Step 2: Sort Data By Last Name.

Step 3: Delete Duplicates,

Step 4: Get Sums and Averages ok key fields.

Step 5: Google how to create that bar chart again...

In short, you’re wasting a lot of time, and each step of that process introduces the possibility of errors that will make your results wrong.

2. You have multiple services with data stored in multiple spreadsheets.

Working with data in multiple spreadsheets is possible. But, this approach can grow more difficult over time as your data changes or you add new spreadsheets to account for new services.

3. You have trouble getting the data you need to create reports and write proposals.

Imagine that we have 2 programs and 7 different services. Some participants are in both programs. Some participants dropped out in April or May, but others completed in July. With more data and filtering requirements, it's harder to isolate the precise data you need.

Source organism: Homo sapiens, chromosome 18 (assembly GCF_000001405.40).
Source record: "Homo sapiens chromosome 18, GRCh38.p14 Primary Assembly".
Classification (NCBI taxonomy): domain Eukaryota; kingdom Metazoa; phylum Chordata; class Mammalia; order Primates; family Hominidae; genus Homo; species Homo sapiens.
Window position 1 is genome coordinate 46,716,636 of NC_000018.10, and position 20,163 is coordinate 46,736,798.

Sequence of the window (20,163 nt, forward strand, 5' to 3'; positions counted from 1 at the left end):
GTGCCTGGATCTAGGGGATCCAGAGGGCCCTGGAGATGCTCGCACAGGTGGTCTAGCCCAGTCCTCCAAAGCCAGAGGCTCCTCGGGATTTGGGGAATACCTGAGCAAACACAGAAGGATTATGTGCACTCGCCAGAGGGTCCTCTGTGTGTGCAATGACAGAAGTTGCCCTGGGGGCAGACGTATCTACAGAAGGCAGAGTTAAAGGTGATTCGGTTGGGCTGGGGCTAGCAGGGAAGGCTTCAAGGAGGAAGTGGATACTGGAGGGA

4. Related to 2 and 3 above, you aren’t confident in the numbers you report because of the difficulty getting the data you need to calculate them.

5. Multiple people can access data management software, and you have no security to prevent someone from deleting data or altering a form.

6. Your critical data isn’t backed up.

This is obviously true if you are using paper files and possibly true if you are using a spreadsheet.

7. You can’t easily share access to data or reporting tools.

Maybe you have a great Access database, but it's in Dwayne’s cubicle, on the old computer with the loud fan and it’s super hot over there because of the radiator.

Remember, we are trading money for time and data quality, and the reasons above represent wasted time as well as a risk that your data could be wrong (or lost) and reports could have errors.